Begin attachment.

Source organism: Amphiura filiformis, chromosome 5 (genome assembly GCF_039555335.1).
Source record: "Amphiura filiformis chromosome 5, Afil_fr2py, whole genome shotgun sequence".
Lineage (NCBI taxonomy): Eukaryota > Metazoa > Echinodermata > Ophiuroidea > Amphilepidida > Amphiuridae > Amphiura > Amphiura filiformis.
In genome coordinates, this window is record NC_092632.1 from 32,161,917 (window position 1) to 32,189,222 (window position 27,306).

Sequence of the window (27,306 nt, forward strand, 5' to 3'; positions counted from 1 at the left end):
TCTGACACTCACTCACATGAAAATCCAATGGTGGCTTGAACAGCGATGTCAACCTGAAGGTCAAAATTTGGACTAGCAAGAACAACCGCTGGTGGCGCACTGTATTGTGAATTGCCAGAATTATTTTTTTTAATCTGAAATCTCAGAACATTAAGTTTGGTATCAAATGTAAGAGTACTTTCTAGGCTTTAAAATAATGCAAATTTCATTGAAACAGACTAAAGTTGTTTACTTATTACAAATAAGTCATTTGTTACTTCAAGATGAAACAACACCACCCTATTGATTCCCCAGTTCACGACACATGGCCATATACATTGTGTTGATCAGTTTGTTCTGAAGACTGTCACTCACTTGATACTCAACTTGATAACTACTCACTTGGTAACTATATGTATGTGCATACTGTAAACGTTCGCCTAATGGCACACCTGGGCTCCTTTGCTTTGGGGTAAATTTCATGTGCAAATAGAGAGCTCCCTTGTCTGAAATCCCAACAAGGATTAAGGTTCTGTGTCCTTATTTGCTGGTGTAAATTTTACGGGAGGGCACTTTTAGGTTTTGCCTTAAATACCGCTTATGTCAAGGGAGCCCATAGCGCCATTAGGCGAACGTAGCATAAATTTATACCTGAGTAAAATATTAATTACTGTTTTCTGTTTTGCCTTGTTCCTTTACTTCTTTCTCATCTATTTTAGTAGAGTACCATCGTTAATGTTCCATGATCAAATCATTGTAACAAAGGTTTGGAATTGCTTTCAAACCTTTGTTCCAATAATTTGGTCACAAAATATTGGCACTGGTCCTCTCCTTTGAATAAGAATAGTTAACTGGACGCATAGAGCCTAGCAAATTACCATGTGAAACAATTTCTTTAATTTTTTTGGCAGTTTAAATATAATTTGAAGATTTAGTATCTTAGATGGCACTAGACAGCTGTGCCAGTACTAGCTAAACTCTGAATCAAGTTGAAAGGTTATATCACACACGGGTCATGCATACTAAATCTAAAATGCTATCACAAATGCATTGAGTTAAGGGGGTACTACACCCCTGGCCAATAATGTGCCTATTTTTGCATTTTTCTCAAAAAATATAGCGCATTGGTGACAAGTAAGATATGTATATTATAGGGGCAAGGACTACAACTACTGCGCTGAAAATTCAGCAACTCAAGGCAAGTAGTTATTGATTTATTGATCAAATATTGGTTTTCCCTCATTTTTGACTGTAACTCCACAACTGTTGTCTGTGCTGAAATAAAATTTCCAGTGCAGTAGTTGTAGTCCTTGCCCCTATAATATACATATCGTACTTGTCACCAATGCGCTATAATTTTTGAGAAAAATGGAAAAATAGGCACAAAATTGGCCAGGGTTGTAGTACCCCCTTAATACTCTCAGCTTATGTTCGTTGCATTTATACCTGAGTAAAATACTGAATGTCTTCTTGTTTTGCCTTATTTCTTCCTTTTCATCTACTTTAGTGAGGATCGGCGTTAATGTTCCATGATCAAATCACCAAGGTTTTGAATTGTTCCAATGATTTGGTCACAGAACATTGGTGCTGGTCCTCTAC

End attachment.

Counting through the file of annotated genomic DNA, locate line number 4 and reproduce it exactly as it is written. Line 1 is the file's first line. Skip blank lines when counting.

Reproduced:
In genome coordinates, this window is record NC_092632.1 from 32,161,917 (window position 1) to 32,189,222 (window position 27,306).